a company that held high level positions, who still complained outwardly about
changes they didn’t agree with.  When you’ve been around an organization
for that long, you really should know how to cope with the inevitable changes.
 Sometimes, pushing back or becoming the squeaky wheel is not negative and
may even be respected by people.  But the person who is tagged as the
constant complainer is rarely viewed as a mature leader.

I have also witnessed a new manager in his twenties offer to
take a task from the director because he recognized that the executive’s time
was more valuable than his own.  As a leader, you never have to agree with
decisions or who will be affected, but the mature professional is cognizant of
how their reaction will be perceived and how others will view that response.

When decisions have been made, leaders do their best to
embrace changes and find ways to help others adapt as well.  They put
forth an authentic effort to achieve success because they respect the authority
above them to make such decisions.  They illustrate respect for their
employees and peers by providing open and honest communication about the
rationale for decisions made to ensure teams are operating with facts and not
rumor or misinterpretations.  Finally, real leaders also respect
themselves and go to great lengths to assess and improve their own behavior.
 Some of the best workers I’ve known practiced a much tougher evaluation
of their own job performance than any manager they worked for.  

If you want to truly be viewed as a leader in your
organization, be genuine. Just as outside the workplace, sometimes you
encounter situations that make you cringe and you say nothing because it will
hurt others or make a bad state of affairs even worse.  It’s not that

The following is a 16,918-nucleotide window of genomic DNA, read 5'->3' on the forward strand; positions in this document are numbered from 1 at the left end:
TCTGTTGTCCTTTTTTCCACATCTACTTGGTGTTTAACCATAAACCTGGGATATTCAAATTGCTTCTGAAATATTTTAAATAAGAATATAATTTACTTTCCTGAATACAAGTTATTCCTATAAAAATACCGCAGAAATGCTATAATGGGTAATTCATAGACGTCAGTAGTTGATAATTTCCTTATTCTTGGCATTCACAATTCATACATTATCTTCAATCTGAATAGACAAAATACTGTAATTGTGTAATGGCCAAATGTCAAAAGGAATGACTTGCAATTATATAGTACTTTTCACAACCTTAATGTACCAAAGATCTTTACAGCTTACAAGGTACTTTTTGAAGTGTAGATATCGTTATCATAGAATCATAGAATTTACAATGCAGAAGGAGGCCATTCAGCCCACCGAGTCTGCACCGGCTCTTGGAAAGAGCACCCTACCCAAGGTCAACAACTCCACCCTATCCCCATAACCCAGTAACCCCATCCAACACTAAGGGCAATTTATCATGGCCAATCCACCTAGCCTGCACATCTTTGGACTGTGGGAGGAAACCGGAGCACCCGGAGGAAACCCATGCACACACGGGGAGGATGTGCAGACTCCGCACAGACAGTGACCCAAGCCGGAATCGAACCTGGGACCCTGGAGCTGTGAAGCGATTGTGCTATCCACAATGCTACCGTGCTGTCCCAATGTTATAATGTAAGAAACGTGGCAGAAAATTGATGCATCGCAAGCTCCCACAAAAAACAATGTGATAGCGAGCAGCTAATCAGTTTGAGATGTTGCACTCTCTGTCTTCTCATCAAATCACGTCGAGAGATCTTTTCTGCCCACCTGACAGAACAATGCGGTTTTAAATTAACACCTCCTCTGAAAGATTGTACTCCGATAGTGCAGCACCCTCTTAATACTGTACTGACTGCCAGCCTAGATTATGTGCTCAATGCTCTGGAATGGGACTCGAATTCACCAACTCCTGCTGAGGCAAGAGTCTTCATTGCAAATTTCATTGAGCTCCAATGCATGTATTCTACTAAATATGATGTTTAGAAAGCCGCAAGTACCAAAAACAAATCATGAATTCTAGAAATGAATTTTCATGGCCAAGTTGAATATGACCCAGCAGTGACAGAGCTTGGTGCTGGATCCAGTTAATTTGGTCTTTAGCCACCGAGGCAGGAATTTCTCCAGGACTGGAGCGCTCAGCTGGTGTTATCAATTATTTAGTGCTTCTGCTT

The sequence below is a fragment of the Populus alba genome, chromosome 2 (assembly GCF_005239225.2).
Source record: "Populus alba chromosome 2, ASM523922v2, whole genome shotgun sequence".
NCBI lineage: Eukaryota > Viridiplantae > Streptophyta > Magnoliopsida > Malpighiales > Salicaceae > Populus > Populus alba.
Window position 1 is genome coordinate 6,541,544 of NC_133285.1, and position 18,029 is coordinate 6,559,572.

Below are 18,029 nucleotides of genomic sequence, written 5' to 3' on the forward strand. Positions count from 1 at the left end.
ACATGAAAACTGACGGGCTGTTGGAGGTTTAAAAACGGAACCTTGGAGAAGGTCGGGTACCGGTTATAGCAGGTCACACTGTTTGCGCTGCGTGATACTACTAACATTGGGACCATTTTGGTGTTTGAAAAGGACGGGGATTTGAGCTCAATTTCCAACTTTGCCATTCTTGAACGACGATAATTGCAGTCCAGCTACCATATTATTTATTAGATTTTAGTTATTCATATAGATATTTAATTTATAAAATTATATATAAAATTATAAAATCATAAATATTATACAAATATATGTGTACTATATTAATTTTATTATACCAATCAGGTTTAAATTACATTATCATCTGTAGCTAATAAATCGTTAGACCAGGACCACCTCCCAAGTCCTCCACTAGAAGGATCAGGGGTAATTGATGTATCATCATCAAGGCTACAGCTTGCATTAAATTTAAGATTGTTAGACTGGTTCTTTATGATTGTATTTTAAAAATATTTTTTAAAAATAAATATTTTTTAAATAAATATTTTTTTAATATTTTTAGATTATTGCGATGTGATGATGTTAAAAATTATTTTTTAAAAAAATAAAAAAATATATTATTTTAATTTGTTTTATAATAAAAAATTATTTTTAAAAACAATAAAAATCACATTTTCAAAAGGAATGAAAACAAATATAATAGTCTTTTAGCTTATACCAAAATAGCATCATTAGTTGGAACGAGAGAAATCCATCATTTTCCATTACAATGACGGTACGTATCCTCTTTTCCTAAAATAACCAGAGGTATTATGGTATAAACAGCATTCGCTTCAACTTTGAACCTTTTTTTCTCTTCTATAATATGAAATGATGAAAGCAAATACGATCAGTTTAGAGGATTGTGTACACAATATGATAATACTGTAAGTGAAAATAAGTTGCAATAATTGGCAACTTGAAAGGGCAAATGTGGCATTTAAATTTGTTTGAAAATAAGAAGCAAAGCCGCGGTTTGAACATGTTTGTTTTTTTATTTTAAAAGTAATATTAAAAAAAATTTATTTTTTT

difficult to build maturity if you operate intelligently and with sincerity.
 When you conduct yourself with integrity others will recognize it as a
sign of maturity.

Above all, don’t take yourself too seriously.  You may
want to show your team and management how your personal business maturity makes
you a great leader, but that doesn’t mean you can’t make a mistake, laugh along
with others and learn how to improve yourself whether you are 28 or 68, have 2
years in the business or 32.  Continuing to improve your business maturity
may never stop and even though it helps to make you a more valuable resource on
the job, as recognized by peers and management alike, it is truly a personal
achievement to be viewed this way.  Learn to increase your maturity in all
environments and you will enjoy something no one can criticize or take away
from you; the personal satisfaction that comes with improving yourself through
initiative and intelligent effort.

About the Author:
Jim DuBreuil’s business career began in 1979 at IBM
and he has built a history of successful experiences in both large and small
businesses. At Disney Worldwide Services, Cap Gemini America and other
companies, he has held a variety of management and executive jobs. As a
practitioner and consultant, he has achieved results using effective leadership
by example, extraordinary people management, strong communication skills, and a
solid understanding of information technology and analytics to meet business objectives.